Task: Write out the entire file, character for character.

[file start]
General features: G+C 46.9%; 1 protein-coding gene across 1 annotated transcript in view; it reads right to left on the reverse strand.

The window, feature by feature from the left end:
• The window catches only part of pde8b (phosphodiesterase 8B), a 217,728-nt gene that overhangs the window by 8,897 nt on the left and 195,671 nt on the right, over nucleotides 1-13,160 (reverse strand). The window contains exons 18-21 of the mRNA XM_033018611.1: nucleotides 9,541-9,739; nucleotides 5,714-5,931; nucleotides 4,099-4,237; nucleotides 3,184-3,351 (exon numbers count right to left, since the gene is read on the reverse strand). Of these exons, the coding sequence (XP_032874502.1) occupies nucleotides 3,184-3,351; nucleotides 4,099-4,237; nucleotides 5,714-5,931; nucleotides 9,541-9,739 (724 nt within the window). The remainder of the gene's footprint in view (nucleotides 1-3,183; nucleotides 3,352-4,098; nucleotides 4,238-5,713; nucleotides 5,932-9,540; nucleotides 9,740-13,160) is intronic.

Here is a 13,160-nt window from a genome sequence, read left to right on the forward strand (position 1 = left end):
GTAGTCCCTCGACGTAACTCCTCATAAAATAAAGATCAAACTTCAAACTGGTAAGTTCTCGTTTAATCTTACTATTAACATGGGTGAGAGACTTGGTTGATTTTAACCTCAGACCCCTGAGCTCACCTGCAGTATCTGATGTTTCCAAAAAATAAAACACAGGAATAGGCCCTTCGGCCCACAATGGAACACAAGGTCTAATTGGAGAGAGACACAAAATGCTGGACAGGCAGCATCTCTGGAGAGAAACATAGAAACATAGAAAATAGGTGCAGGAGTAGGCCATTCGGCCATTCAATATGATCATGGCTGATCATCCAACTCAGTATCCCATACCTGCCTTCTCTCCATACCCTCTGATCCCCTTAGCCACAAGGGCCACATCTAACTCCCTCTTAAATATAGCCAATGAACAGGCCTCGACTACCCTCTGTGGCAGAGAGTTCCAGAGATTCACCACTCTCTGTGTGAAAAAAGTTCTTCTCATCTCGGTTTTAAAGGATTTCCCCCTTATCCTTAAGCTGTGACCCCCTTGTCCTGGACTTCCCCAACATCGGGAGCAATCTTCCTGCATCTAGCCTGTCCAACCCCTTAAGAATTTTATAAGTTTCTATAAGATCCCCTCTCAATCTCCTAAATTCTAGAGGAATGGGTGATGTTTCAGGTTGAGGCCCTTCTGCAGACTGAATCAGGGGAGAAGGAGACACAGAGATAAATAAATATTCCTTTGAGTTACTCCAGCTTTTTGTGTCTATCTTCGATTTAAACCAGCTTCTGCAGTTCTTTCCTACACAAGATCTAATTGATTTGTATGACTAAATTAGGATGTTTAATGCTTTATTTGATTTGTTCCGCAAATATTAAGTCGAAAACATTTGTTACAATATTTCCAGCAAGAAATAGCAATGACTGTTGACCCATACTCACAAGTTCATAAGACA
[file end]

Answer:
General features: G+C 46.9%; 1 protein-coding gene across 1 annotated transcript in view; it reads right to left on the reverse strand.

The window, feature by feature from the left end:
• The window catches only part of pde8b (phosphodiesterase 8B), a 217,728-nt gene that overhangs the window by 8,897 nt on the left and 195,671 nt on the right, over nucleotides 1-13,160 (reverse strand). The window contains exons 18-21 of the mRNA XM_033018611.1: nucleotides 9,541-9,739; nucleotides 5,714-5,931; nucleotides 4,099-4,237; nucleotides 3,184-3,351 (exon numbers count right to left, since the gene is read on the reverse strand). Of these exons, the coding sequence (XP_032874502.1) occupies nucleotides 3,184-3,351; nucleotides 4,099-4,237; nucleotides 5,714-5,931; nucleotides 9,541-9,739 (724 nt within the window). The remainder of the gene's footprint in view (nucleotides 1-3,183; nucleotides 3,352-4,098; nucleotides 4,238-5,713; nucleotides 5,932-9,540; nucleotides 9,740-13,160) is intronic.

Here is a 13,160-nt window from a genome sequence, read left to right on the forward strand (position 1 = left end):
GTAGTCCCTCGACGTAACTCCTCATAAAATAAAGATCAAACTTCAAACTGGTAAGTTCTCGTTTAATCTTACTATTAACATGGGTGAGAGACTTGGTTGATTTTAACCTCAGACCCCTGAGCTCACCTGCAGTATCTGATGTTTCCAAAAAATAAAACACAGGAATAGGCCCTTCGGCCCACAATGGAACACAAGGTCTAATTGGAGAGAGACACAAAATGCTGGACAGGCAGCATCTCTGGAGAGAAACATAGAAACATAGAAAATAGGTGCAGGAGTAGGCCATTCGGCCATTCAATATGATCATGGCTGATCATCCAACTCAGTATCCCATACCTGCCTTCTCTCCATACCCTCTGATCCCCTTAGCCACAAGGGCCACATCTAACTCCCTCTTAAATATAGCCAATGAACAGGCCTCGACTACCCTCTGTGGCAGAGAGTTCCAGAGATTCACCACTCTCTGTGTGAAAAAAGTTCTTCTCATCTCGGTTTTAAAGGATTTCCCCCTTATCCTTAAGCTGTGACCCCCTTGTCCTGGACTTCCCCAACATCGGGAGCAATCTTCCTGCATCTAGCCTGTCCAACCCCTTAAGAATTTTATAAGTTTCTATAAGATCCCCTCTCAATCTCCTAAATTCTAGAGGAATGGGTGATGTTTCAGGTTGAGGCCCTTCTGCAGACTGAATCAGGGGAGAAGGAGACACAGAGATAAATAAATATTCCTTTGAGTTACTCCAGCTTTTTGTGTCTATCTTCGATTTAAACCAGCTTCTGCAGTTCTTTCCTACACAAGATCTAATTGATTTGTATGACTAAATTAGGATGTTTAATGCTTTATTTGATTTGTTCCGCAAATATTAAGTCGAAAACATTTGTTACAATATTTCCAGCAAGAAATAGCAATGACTGTTGACCCATACTCACAAGTTCATAAGACA